Sunday, 30 August 2009

Climate Change is Shrinking Scotland’s Sheep

Time writes about the shrinking sheep of Scotland.

Joel Kontinen

Today, the average wild Soay sheep of Scotland is five per cent smaller than its forefathers were 25 years ago. According to Time magazine this does not mean that ”evolution has been repealed in Scotland” but that climate change is making it possible for smaller, less fit sheep to survive the winter.

The Time article is based on a study that Tim Coulson of Imperial College London and his colleagues recently conducted. Arthur Wies, a biologist at the university of Toronto, assumes that this adaptation is a result of evolution that is related to climate change.

Although the article in Time associates shrinking sheep with Darwinian evolution, their changes are probably due to natural selection that can explain the survival of sheep but not the origin of sheep. Winters on the St. Kilda islands have become shorter and milder. There is more food than before and even the smaller and younger sheep are able to survive the winters of Northern Scotland and get descendants that are smaller than before.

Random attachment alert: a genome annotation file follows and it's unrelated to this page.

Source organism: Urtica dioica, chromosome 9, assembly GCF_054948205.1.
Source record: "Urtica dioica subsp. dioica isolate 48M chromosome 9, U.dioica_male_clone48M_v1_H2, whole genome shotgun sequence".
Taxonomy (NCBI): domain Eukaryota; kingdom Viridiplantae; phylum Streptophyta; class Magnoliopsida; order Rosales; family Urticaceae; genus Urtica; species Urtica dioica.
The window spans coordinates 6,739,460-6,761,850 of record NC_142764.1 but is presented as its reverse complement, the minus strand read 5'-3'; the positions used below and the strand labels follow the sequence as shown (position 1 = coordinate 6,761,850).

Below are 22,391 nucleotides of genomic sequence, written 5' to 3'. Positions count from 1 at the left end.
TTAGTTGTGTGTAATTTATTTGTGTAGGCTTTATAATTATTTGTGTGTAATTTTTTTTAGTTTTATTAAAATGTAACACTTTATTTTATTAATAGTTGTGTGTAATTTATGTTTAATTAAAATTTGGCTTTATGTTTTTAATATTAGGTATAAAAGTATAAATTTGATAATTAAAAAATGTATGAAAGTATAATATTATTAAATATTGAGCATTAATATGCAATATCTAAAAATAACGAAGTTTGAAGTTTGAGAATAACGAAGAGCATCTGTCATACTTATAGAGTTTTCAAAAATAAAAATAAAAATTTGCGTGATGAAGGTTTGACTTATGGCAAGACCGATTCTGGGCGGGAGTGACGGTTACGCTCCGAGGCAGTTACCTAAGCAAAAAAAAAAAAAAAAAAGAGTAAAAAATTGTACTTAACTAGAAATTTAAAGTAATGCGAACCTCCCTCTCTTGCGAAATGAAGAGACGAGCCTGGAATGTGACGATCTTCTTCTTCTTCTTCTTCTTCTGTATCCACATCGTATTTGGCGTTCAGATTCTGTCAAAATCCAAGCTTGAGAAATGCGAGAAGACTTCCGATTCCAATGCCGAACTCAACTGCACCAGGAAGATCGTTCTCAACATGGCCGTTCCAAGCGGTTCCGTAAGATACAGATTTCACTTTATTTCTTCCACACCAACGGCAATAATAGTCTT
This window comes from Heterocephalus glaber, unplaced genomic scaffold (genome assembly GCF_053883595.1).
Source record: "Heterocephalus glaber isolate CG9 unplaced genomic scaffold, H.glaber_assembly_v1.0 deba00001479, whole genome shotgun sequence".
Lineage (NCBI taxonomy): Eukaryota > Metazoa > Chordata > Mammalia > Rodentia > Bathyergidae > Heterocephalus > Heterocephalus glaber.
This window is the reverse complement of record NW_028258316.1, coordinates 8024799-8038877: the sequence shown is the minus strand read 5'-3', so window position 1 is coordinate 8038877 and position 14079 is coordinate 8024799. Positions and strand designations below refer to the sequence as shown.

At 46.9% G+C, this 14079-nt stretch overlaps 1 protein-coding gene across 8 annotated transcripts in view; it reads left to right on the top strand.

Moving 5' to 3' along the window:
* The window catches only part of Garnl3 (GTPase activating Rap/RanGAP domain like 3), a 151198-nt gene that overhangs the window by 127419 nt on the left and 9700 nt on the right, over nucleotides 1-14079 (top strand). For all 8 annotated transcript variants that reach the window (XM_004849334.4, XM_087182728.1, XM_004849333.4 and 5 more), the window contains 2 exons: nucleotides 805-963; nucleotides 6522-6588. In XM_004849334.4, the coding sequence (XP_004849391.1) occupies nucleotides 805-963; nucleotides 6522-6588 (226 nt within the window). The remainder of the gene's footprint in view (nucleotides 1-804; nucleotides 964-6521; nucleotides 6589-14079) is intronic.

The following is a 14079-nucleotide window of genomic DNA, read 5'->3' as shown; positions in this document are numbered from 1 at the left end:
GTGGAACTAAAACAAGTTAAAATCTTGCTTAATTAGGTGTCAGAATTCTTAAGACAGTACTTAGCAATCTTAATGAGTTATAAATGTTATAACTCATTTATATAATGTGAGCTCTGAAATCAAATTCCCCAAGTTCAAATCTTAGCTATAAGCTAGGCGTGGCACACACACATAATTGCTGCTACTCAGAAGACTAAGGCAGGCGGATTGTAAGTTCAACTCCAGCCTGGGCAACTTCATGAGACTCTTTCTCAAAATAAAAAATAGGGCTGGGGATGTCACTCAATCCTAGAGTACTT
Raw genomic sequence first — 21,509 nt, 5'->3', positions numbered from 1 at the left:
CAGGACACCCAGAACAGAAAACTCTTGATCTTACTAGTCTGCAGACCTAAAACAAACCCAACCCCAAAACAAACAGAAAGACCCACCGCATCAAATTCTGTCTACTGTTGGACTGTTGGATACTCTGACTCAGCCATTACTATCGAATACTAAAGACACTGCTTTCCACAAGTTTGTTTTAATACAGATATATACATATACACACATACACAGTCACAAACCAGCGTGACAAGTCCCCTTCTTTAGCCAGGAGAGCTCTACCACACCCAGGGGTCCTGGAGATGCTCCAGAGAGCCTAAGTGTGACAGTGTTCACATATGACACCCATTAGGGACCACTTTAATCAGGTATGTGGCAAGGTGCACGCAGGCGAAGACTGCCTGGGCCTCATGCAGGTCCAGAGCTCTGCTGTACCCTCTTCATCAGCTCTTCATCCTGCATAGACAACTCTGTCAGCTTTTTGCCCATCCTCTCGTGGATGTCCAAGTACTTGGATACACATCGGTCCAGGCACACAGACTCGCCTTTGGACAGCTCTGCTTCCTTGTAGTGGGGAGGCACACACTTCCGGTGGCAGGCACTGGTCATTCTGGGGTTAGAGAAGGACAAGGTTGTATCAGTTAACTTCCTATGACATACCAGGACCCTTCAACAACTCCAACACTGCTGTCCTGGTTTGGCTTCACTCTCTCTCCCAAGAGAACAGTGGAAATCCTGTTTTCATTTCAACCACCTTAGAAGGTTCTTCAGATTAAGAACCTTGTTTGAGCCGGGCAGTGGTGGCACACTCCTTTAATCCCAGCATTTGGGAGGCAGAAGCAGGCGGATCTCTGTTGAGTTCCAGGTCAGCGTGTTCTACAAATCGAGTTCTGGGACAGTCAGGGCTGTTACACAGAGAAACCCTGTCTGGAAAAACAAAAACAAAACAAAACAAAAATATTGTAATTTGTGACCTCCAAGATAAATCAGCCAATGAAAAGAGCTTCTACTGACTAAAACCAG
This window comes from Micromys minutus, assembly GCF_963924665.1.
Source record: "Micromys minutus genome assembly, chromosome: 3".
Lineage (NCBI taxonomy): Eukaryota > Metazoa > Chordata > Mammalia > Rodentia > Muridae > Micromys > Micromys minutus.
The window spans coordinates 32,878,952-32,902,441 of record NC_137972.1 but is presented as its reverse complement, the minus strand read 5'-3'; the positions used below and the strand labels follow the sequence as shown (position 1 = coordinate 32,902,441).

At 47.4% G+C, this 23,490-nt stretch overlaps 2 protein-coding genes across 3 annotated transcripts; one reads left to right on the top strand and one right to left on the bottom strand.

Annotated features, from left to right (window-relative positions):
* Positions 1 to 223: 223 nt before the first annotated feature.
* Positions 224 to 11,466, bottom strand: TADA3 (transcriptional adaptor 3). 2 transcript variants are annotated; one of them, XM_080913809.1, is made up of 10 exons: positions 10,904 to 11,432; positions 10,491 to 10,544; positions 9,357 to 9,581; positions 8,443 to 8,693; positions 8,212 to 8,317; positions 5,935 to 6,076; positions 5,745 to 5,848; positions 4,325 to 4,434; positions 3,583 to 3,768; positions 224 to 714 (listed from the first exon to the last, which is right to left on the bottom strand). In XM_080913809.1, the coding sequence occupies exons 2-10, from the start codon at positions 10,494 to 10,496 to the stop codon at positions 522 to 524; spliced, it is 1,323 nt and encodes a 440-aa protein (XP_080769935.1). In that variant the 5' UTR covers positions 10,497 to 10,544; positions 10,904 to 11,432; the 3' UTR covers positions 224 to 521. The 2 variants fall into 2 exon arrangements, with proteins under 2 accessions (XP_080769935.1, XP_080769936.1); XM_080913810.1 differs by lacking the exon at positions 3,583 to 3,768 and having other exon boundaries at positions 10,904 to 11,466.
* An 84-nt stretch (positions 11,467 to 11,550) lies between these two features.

Natural selection is often confused with evolution. However, the survival of small sheep in harsh climate does not propel Darwinian evolution. Only by increasing genetic information could a sheep evolve into something that is not a sheep. But now ”evolution” is going in the wrong direction, producing mini sheep that are basically less fit.

It seems that in Scotland they will have to get used to counting smaller sheep.


Walsh, Bryan. 2009. Why Are Scotland’s Sheep Shrinking? Time (Europe) 174:3, 38-39. (27 July).